Mom died in early April. She died of old age; a very full life of 99 years. For me there is the lingering sadness of loss and the inevitability of death but this is balanced by the all the good memories and a feeling that it was a natural ending. She seemed to have been fading away over a long period.
Three months on, due to my sister Anne’s efficiency, the will has been sorted out and about a week ago a bit of money snuck itself into my bank account causing me, and the bank manager, some surprise.
So I thought we should have a little memorial, not solemn or formal, but a celebration inspired by her personality and likes. Well she liked food, dressing up and going out, particularly with family. Even by the time she couldn’t hear the conversation or see the people around her she loved being in the company of her children, their partners and the ever-increasing number of grand children (9 Children, 28 Grand Children, 27 Great Grand Children*, 1 Great Great Grand Child)
And she liked fish and a glass of sparkle and maybe a glass of rosé. She liked the fish pie I sometimes made for her when we dived up to Birmingham to visit her. A seafood tapas meal could be seen as a deconstructed fish pie if you really stretched your imagination and that’s the route we took (along with a lot of other liberties).
Last Saturday was the day. Sue intended to start with avocado/lumpfish caviar canapes to soak up the sparkle but the Waitrose “ripe and ready” avo which had arrived 8 days before would have needed the back of an axe to mash it. Its deconstructed remains went in the bin.
Mom was a religious women so we turned to the bible:
Penelope Casas has not just one but two tuna canape recipes to hand. Sue’s choice: a little chopped onion, olive oil, wine vinegar, mustard, ketchup, salt & pepper mixed into tinned tuna and served on triangles of Bethesdabakers Beetbrot Toast (accept no alternative). Heaven delayed by five minutes.
Next up (we were probably on the rosé by this time) a truly fabulous Centollo a la Donostiarra – Crab in Wine, Brandy and Tomato Sauce. Finely chopped onion, spring onion, carrot, leek, garlic cooked with smoked paprika, salt & pepper plus the crab meat, white wine, Spanish brandy and tomato sauce – sprinkled with Bethesdabakers Breadcrumbs (accept no alternative), dotted with butter and baked.
The crab really stands up to the robust sauce. Too good.
All of this occurred over a period of several hours and at some stage (maybe here) we sat in the garden for half an hour and read the paper.
Then came a really simple, and good, way of cooking raw crevettes – Llagostino a l’Allioli (prawns grilled with garlic mayonnaise). Lay them out close together in columns on a baking sheet with a little olive oil.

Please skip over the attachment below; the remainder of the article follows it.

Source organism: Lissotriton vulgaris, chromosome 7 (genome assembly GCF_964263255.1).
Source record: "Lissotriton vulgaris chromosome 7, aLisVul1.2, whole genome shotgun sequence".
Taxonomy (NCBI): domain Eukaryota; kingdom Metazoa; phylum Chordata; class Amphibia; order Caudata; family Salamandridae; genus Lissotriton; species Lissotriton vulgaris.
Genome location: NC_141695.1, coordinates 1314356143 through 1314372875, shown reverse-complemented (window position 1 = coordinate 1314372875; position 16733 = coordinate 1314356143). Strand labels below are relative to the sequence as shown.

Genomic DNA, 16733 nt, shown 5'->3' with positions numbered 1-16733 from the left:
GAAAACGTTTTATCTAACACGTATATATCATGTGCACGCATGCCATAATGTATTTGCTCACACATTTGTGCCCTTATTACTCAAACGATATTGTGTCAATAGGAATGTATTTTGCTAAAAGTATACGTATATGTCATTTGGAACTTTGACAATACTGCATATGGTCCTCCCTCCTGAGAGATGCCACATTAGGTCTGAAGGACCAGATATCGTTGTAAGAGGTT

Grill for a couple of minutes then turn and grill the other side for a couple of minutes more.
Run a line of garlic mayo along each column, sprinkle with Bethesdabakers Breadcrumbs (accept no alternative), dot with butter and grill until golden.
I don’t think I need describe how good these are.
They do not last long.
By this time (not entirely sure what time – still light isn’t it?) we had stopped slumming in the kitchen and adjourned to the living room where Sue had brought out the family heirloom tablecloth along with roses from the garden.
We must have been on the Bordeaux Rouge by then (was there a bottle of white somewhere along the line?). Fortunately Sue had put the empties in the recycling by next morning so I didn’t feel too bad.
One of the most laid-back aspects of a leisurely meal, one tapa at a time over a period of hours, is that it can adapt and evolve. So a duff avo isn’t a disaster and the question, “do we need patatas bravas?” resolves itself in its own good time. Eventual answer, “I should coco!”.
Which brings us to the last of the savoury tapas: Montadito de Jamon y Pescadilla – fried fish with serrano plus aforementioned Patatas Bravas (everyone knows what Patatas Bravas is). Another really simple tapa – small pieces of white fish laid on a slice of serrano, dipped in flour, dipped in egg and quickly fried until golden.
Finally, after a long pause, the meal was rounded off with a chilled glass of Sue’s Lemon Posset – lemon juice, sugar, and double cream – not just divine but about all we could manage.
Wonderful meal, wonderful day. And we don’t usually let her but this time Mom picked up the bill.
* With perfect timing, on this very day, Mom’s 28th great grandchild, Isaac Anthony, was born to my neice Rose and her partner Rob. This made my brother Pete a grandfather for the first time (so he says).
2 thoughts on “Celebrating Mom”
That’s the way to celebrate a beloved parent.
After he had died, my mum used to insist that my dad was paying for special meals out, her logic being that she used the account his pension was paid into, rather than the housekeeping account. Worked for me!
It’s the only way to do it!
You guys all well?